While a relatively small percentage of Delaware lawns will actually get grubs in a given year, this insect can wreak havoc when a significant population occurs on a lawn or other turf area.
Unlike the common earthworm, grubs, or the larval form of various insects, are terrible for your lawn. They are most prevalent in summer, when insects are plentiful and the moist grass of well-tended lawns provides an attractive site for them to lay their eggs. The first step in prevention is learning to recognize grub problems before they have the chance to make your lawn a mess.
Since grubs are often asked about, this Lawn FAQ features grubs in lawns and summarizes the most common questions regarding this destroyer of home lawns.
How do I know if I have grubs in my lawn?
Peeling back a damaged lawn area has revealed these grubs in the soil as the cause.
Check for browning.
Grubs feed on the roots of grasses, so lawns will show wilting and browning of irregular shaped areas. Certainly there could be many reasons for lawns browning, especially in late summer when most grub damage occurs. Always check the root zone of affected areas for the c-shaped grubs. Carefully pull back the sod in suspect areas, in particular the marginal areas where brown grass meets green grass, and look for the grubs. Usually a population of about 10 or more grubs per square foot will lead to browning of the lawn.
Keep in mind other factors that can lead to poor rooting and are mistaken for grubs. For example, lawns in shade areas often have weak roots and are pulled-up easily. Grubs do not typically appear in shade lawns. Also, many lawns were easily pulled up this spring and grubs were blamed. Once grass dies, regardless of the cause, roots will rot away and the grass is very easy to tear out. So trying to diagnose grub damage from the previous season as the cause of a dead lawn area in spring is very difficult to do, even if limited roots are found in an area of dead grass.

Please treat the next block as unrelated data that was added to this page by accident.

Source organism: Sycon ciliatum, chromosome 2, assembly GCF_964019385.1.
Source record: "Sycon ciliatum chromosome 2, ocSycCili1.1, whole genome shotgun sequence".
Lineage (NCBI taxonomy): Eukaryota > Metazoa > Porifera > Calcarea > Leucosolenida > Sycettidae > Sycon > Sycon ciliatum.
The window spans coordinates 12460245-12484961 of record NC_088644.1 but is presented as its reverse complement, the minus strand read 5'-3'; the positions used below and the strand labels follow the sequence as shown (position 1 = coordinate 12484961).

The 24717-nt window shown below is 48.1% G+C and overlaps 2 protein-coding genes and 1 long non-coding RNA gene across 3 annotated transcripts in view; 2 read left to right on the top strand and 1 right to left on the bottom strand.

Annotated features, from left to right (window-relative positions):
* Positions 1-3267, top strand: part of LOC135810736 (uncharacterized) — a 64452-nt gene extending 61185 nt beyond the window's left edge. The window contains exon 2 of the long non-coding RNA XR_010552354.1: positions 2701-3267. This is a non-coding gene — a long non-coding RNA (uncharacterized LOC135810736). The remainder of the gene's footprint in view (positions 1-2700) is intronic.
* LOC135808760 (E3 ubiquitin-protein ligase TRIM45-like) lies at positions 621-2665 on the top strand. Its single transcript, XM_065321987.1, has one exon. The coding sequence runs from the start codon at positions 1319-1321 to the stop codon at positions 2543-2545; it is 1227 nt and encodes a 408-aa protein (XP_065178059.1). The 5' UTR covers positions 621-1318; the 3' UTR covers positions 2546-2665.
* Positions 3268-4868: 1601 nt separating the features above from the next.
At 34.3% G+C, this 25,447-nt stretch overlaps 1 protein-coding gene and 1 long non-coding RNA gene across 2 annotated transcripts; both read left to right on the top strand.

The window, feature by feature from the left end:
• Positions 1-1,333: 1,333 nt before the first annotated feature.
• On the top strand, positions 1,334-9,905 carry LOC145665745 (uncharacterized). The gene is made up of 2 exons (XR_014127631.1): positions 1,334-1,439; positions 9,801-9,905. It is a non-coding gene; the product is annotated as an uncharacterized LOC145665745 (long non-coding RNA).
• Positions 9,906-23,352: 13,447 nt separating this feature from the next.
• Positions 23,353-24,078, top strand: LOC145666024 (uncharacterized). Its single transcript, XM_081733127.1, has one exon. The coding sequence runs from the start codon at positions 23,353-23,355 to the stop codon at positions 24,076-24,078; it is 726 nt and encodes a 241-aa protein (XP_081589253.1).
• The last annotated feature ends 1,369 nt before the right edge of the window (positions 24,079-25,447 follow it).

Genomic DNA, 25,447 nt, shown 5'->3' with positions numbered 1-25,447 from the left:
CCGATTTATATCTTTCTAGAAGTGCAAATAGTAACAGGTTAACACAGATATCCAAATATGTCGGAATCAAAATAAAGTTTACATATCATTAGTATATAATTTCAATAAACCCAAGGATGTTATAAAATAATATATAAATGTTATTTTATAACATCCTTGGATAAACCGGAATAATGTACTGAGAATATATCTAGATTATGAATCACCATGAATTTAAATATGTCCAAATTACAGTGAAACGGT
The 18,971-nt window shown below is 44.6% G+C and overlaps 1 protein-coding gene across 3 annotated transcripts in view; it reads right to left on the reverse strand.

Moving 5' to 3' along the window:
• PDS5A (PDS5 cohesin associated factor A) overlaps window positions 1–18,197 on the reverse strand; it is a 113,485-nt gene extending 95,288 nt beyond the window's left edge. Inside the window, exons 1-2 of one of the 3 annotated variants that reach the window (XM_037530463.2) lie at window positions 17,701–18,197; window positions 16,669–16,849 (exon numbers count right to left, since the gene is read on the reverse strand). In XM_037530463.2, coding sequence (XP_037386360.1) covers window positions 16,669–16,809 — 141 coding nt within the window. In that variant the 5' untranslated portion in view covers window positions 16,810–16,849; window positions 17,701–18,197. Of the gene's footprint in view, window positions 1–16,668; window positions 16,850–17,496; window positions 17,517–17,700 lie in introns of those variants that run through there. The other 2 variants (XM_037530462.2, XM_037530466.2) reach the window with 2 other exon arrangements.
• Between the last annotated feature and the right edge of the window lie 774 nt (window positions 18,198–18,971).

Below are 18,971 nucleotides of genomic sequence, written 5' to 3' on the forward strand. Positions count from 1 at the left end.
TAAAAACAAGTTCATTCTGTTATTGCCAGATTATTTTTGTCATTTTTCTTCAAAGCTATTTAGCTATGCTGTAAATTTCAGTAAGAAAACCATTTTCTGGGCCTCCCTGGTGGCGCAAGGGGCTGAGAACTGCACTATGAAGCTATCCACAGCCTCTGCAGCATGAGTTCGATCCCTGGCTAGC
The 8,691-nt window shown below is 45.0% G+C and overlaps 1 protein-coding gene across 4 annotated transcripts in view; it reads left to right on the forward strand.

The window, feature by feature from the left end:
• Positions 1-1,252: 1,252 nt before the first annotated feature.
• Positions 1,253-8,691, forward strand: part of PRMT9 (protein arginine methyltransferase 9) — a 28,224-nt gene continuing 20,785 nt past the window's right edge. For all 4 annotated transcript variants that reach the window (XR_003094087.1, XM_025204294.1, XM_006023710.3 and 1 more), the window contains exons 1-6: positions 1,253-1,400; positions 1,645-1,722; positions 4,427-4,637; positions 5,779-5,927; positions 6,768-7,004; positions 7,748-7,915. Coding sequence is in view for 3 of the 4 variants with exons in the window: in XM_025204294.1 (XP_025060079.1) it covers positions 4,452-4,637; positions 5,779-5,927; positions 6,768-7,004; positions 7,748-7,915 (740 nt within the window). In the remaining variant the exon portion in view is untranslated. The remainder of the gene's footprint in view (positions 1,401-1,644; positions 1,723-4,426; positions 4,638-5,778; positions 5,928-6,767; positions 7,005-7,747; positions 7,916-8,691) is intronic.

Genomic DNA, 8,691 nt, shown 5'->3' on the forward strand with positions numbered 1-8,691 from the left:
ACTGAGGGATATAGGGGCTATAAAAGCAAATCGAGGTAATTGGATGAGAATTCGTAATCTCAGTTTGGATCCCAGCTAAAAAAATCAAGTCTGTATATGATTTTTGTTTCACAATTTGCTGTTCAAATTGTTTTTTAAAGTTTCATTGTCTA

Another sign of grubs is damage from skunks and raccoons digging up lawns in search of grubs to eat. This usually happens at night. Moles may or may not be feeding on grubs so are not a reliable indicator of grub problems.
Test the Strength of the Grass
Grubs’ favorite food is grass roots. If the roots of your grass have recently been munched away, the grass may still look green (temporarily), but come out too easily when pulled.
Why does my lawn have grubs but not my neighbor?
Keep in mind the adult stage of the grub life cycle is a beetle, which can fly. Random chance is part of the answer. But adult beetles usually lay eggs in full-sun lawn areas with adequate soil moisture. The masked chafer (annual white grub) and Japanese beetle lay eggs in July. So if the weather has been dry but your lawn is watered and surrounded by dry lawns, it is a prime target for egg laying.
How can I predict if my lawn will have grub damage this year?
The masked chafer is the adult beetle which lays eggs becoming the annual white grub in lawns.
Japanese beetles fly during the day and feed heavily on many ornamentals. Noting these adults and then having irrigated lawns surrounded by drier turf increases the chances of grub damage to your lawn. Watch lawns closely starting about mid-August and continuing into September for wilting and browning areas, and then check the root zone for grubs.
If you still uncertain if you have grubs give us a call. We can certainly help
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